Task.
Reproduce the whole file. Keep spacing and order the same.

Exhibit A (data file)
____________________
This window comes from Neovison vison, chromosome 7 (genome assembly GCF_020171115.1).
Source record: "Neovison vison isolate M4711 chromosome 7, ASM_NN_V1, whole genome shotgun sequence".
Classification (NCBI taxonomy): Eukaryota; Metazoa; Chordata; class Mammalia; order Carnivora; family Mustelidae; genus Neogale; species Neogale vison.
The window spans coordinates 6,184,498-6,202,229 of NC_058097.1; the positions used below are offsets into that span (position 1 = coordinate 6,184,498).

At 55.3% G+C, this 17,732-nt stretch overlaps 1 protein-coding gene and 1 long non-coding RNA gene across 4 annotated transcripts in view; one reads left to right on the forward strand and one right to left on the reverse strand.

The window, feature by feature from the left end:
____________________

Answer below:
This window comes from Neovison vison, chromosome 7 (genome assembly GCF_020171115.1).
Source record: "Neovison vison isolate M4711 chromosome 7, ASM_NN_V1, whole genome shotgun sequence".
Classification (NCBI taxonomy): Eukaryota; Metazoa; Chordata; class Mammalia; order Carnivora; family Mustelidae; genus Neogale; species Neogale vison.
The window spans coordinates 6,184,498-6,202,229 of NC_058097.1; the positions used below are offsets into that span (position 1 = coordinate 6,184,498).

At 55.3% G+C, this 17,732-nt stretch overlaps 1 protein-coding gene and 1 long non-coding RNA gene across 4 annotated transcripts in view; one reads left to right on the forward strand and one right to left on the reverse strand.

The window, feature by feature from the left end: